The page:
Persons with mental illness come form every class, race, gender, income-level, and community. Mental health issues can be faced by anyone, from the community members that officers serve and protect to the officers themselves. This issue presents specific examples and recommendations to help law enforcement officers better understand mental health and how to protect persons with mental illness, those endangered by mental health situations, and themselves.
All police officers wear many “hats” in their everyday duties, but a few also wear a firefighter helmet and a paramedic cap. These cross-trained officers generally work for an integrated agency, o...
Officer safety is of paramount importance to law enforcement leadership. It is embedded in the police culture at every level. Simply explained, the goal of every officer is to go home every day. When ...
Police work has long been understood to involve work that may be considered upsetting and shocking to the public. Police officers routinely have to respond to situations where they are exposed to the ...
Columbine, Colorado; Virginia Tech; Aurora, Colorado; Sandy Hook, Connecticut; and Congresswoman Gabby Giffords, Arizona—these shootings are just some examples of how mental illness can have a devas...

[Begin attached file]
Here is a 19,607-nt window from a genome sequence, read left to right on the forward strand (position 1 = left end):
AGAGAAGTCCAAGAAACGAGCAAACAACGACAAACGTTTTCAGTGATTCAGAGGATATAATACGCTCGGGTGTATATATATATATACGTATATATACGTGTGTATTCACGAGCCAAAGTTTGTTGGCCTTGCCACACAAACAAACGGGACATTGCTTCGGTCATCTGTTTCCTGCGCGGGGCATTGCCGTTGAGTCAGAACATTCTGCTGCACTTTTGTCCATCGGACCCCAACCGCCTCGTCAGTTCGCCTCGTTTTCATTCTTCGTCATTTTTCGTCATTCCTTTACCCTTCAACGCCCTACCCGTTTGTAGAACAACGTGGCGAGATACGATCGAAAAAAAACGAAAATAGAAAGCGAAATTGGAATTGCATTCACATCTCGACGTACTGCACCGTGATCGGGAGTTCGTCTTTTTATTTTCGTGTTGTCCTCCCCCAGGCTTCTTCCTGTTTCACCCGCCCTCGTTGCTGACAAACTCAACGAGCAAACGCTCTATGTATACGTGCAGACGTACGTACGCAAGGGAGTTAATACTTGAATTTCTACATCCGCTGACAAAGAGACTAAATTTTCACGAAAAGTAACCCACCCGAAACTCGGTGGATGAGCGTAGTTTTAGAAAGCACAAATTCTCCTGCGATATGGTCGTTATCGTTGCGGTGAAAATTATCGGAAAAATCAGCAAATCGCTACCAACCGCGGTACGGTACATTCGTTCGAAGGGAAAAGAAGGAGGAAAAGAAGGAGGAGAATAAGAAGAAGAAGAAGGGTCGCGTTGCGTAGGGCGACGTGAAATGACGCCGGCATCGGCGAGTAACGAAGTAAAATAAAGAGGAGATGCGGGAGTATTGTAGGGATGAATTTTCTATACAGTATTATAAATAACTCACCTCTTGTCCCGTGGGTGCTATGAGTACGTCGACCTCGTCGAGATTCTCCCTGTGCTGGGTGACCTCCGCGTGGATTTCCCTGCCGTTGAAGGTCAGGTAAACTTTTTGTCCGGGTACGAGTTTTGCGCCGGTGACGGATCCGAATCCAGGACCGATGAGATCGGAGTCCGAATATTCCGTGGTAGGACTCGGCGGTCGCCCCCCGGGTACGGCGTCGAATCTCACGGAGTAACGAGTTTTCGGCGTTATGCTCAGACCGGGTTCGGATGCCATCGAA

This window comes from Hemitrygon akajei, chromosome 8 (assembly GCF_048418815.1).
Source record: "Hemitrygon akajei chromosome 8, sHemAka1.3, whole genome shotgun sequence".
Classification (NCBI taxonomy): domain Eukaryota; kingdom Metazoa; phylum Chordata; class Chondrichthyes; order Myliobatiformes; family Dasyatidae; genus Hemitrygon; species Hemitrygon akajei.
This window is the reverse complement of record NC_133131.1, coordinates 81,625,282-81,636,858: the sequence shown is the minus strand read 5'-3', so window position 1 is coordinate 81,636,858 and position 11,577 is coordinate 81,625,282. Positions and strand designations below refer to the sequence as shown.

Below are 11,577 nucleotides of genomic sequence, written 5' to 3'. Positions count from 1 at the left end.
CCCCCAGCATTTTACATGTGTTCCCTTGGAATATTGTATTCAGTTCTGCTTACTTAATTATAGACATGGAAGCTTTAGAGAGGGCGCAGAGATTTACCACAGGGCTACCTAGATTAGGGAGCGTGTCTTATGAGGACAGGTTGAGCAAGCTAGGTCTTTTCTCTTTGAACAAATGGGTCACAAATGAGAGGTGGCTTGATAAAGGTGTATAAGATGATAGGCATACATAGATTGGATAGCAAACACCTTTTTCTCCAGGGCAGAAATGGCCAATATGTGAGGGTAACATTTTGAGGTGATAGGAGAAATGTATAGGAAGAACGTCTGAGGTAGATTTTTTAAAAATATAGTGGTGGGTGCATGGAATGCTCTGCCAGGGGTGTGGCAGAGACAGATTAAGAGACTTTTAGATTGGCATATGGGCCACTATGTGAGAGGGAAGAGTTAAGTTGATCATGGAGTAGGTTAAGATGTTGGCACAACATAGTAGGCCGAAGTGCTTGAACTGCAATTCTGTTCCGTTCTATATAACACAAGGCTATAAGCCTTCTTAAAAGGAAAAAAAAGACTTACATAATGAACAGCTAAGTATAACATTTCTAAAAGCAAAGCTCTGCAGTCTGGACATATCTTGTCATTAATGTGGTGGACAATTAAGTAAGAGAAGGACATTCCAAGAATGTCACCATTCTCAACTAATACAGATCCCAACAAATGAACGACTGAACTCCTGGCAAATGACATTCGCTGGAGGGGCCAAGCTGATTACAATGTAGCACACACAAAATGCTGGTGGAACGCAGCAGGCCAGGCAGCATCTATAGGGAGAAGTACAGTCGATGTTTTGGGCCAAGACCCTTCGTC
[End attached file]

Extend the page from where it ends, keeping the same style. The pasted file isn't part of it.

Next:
Law enforcement officers know stress as well as, if not better, than most people. They come face-to-face with life-threatening situations, victims of traumatic incidents, and unpredictability on a reg...
Over 2 million U.S. Army, Air Force, Coast Guard, Marine Corps, and Navy personnel have served since 2001 in the theaters of Afghanistan as part of Operation Enduring Freedom (OEF); since 2003 in Iraq...
The May 20, 2010, fatal shooting of two West Memphis, Arkansas, police officers and the wounding of two others, allegedly by “sovereign citizens” Jerry and Joe Kane, served to remind the law enfor...
Proactive Property Crime Reduction: Utilizing Interagency Policing, Technology, and Partnerships to Target and Apprehend OffendersProperty crime is widespread, costing cities and citizens across the United States billions of dollars in lost revenue each year at an average rate of $10,414 per incident.2
- President's Message: Strengthening Police-Community Relations
- Legislative Alert: Congress Returns: What to Expect
- Officer Safety Corner: Maintaining Focus: Life Plans for Success in Law Enforcement and Beyond
- Research in Brief: Supporting Effective Implementation of Strategic Crime Reduction Efforts
- Chief's Counsel: Do I Really Need a Warrant?
- From the Acting Director: BJS Census of Law Enforcement Agencies: Examining Changes in Staffing, Budgets, and Agency Functions
- Product Feature: Online Education Fits Neatly with the Law Enforcement Lifestyle
- Technology Talk: Why Participating in NIBRS Is a Good Choice for Law Enforcement
- Drive to Save Lives/Drive to Zero Campaign
- September 2014 Line of Duty Deaths
- Product Update September 2014
- September 2014 Advances & Applications